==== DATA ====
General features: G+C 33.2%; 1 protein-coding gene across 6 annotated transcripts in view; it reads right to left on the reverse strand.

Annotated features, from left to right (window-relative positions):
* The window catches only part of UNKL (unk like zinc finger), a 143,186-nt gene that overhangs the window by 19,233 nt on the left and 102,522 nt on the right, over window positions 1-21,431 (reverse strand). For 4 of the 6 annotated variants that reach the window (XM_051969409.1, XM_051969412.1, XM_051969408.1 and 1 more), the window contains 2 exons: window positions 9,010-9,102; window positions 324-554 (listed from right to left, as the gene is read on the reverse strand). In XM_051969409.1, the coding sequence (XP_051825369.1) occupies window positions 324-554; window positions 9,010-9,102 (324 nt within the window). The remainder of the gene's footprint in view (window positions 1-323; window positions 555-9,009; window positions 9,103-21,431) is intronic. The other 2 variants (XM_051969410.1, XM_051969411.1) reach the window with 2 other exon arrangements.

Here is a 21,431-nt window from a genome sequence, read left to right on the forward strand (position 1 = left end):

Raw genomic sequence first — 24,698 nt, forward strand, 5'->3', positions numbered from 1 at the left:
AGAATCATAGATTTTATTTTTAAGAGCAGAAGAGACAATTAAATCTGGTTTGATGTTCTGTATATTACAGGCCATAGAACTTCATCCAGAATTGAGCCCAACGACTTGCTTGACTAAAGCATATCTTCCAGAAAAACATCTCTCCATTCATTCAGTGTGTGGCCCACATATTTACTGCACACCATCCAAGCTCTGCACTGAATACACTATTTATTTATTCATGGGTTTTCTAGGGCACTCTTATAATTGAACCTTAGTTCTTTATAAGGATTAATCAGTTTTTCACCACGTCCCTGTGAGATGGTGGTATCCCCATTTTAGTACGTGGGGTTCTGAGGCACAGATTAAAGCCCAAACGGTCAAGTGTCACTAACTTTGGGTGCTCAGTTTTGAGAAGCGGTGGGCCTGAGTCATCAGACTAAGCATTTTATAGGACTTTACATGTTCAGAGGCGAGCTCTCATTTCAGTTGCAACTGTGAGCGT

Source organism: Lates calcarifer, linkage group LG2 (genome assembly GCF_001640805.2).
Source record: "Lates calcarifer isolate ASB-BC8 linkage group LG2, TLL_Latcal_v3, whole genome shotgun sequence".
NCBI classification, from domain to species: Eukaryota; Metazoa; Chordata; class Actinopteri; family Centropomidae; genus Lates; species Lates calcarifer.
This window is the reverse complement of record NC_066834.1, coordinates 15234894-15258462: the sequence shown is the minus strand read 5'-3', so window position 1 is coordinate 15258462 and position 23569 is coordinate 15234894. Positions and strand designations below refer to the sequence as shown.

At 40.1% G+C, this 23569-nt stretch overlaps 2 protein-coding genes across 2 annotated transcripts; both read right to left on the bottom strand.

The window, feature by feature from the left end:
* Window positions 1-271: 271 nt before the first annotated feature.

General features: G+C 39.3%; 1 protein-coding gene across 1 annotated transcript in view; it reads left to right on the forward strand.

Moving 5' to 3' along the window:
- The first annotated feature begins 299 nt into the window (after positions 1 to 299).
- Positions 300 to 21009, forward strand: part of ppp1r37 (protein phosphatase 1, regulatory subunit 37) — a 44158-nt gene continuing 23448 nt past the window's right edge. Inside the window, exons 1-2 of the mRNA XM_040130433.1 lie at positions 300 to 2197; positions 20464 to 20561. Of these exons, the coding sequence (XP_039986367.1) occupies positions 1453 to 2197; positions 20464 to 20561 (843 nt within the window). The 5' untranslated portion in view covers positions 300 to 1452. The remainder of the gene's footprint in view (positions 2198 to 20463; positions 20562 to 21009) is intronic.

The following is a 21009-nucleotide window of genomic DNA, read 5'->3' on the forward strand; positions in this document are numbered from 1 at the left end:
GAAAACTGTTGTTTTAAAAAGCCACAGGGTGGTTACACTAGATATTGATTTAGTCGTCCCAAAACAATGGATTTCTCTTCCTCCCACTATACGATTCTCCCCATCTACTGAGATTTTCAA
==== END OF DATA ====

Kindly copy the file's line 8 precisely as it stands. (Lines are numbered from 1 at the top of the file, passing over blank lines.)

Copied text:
Source record: "Lates calcarifer isolate ASB-BC8 linkage group LG2, TLL_Latcal_v3, whole genome shotgun sequence".